Post-traumatic stress disorder (PTSD) is a well-known and well-researched clinical condition. It arises as the result of serious traumas. Such traumas can include military incidents, such as witnessing or being involved in heavy fire resulting in death or serious injury. In the case of personal injury litigation it most commonly arises as the result of a serious road traffic accident.
There is significant evidence that survivors of prolonged, repeated trauma such as survivors of repeated abuse as children tend to suffer from an associated but more extensive range of symptoms as adults. It is known as Complex PTSD (C-PTSD).
The type and severity of these symptoms is more debilitating and has a stronger tendency to chronicity than does PTSD and this should be taken into consideration when assessing both treatment options and quantum in personal injury cases.
Symptoms associated with C-PTSD resemble those of PTSD (see DSM-IV) but can also resemble Borderline Personality Disorder, involving issues of subordinate control, captivity, victimisation and helplessness. Many adult survivors lose any sense of safety, trust and self-worth. They also tend to be “re-victimised” by even minor traumas and it is common for them to “act out” their psychological distress in physical acts such as self-harm or promiscuity while appearing to be emotionally well-controlled. This is via an unconscious process known as dissociation.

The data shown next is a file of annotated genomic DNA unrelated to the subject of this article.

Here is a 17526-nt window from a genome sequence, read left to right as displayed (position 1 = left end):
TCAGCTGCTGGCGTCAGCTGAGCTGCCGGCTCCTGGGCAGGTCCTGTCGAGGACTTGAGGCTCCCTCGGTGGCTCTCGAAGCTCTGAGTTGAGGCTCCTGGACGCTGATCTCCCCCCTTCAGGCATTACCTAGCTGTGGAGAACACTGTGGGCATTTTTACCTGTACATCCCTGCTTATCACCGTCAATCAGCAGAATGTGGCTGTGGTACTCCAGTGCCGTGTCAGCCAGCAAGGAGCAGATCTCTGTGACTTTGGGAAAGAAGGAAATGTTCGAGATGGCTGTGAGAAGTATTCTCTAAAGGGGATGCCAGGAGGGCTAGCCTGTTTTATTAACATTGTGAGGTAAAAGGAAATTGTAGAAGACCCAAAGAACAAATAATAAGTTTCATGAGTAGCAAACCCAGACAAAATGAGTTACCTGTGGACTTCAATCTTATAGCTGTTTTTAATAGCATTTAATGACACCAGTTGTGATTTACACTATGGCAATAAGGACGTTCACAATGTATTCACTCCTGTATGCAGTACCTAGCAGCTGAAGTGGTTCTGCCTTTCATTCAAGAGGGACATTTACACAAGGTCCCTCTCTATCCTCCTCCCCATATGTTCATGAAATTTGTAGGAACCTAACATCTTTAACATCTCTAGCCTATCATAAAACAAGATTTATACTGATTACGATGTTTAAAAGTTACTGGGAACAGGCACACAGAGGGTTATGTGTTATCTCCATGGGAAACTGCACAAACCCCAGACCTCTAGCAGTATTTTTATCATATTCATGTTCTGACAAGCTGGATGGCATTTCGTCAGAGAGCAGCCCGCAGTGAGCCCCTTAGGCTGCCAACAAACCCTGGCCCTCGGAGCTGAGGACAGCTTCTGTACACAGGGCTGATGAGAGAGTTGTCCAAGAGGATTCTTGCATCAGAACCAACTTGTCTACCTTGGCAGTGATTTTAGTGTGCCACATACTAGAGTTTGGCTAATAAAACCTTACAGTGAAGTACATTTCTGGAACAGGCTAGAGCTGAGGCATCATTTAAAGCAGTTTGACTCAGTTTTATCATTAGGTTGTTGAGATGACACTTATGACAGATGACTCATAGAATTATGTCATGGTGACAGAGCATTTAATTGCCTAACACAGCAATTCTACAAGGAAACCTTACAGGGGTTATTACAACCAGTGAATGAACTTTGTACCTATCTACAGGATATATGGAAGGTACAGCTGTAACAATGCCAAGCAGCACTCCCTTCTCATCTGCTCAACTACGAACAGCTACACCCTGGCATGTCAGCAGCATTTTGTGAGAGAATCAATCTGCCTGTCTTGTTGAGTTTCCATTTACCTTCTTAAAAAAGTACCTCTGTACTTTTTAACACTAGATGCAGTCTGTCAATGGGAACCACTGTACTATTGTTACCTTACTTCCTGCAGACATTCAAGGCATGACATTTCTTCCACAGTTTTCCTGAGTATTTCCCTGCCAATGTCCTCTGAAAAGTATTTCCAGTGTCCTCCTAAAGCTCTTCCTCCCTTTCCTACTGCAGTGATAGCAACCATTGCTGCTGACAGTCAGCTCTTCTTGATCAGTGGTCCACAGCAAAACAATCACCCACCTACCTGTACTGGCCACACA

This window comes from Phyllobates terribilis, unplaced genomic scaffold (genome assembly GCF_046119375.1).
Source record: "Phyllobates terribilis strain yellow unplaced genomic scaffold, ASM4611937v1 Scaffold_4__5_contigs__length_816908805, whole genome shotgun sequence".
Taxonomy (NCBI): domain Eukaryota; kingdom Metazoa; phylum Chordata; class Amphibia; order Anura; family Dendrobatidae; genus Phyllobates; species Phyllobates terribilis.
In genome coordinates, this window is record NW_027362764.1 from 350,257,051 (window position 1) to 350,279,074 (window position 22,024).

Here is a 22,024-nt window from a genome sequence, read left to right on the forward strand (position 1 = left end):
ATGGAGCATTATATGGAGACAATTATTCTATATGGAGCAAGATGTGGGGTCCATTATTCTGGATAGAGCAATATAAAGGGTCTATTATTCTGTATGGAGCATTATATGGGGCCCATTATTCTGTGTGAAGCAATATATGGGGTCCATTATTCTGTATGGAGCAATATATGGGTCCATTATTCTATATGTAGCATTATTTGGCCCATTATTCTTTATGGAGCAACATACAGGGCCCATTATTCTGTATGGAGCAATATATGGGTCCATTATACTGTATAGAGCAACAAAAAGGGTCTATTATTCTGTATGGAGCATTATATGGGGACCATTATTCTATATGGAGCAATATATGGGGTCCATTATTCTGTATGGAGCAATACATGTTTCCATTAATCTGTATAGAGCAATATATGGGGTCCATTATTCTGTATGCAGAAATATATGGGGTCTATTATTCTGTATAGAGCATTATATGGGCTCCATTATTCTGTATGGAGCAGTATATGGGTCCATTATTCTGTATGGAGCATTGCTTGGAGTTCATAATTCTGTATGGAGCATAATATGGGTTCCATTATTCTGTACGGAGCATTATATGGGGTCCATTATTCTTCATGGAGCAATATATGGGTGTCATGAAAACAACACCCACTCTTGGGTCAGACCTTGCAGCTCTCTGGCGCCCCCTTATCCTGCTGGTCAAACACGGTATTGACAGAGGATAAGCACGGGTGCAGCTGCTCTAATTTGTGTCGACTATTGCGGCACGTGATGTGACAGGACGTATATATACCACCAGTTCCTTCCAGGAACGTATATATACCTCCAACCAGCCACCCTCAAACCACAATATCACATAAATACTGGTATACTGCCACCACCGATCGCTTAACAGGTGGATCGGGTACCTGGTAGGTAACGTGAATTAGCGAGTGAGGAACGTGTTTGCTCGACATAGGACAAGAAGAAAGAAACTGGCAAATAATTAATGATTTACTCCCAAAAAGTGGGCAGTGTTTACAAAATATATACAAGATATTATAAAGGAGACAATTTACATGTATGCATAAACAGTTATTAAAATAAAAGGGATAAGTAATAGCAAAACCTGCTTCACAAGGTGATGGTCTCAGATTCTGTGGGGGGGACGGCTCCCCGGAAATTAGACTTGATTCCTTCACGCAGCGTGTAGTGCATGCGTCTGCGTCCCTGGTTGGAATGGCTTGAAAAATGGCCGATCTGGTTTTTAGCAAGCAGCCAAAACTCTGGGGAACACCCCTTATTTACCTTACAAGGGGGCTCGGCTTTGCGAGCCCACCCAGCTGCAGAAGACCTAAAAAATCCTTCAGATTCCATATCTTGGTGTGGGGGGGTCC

Given the complexity and likely chronicity of the symptoms it is unsurprising that the treatment of C-PTSD is considerably more complex than the treatment of PTSD. There is a recognised three-stage pattern of treatment including a. stabilisation, b. resolution of traumatic memory (reprocessing) and c. personality re-integration and rehabilitation. “Normal” models of brief CBT are unlikely to lead to therapeutic gains in themselves although they would constitute a central part of the wider therapeutic process.
Professor Hugh Koch regularly holds clinics in London.
Mr David Bird regularly holds clinics in Leeds, Nottingham, Sheffield and Wakefield.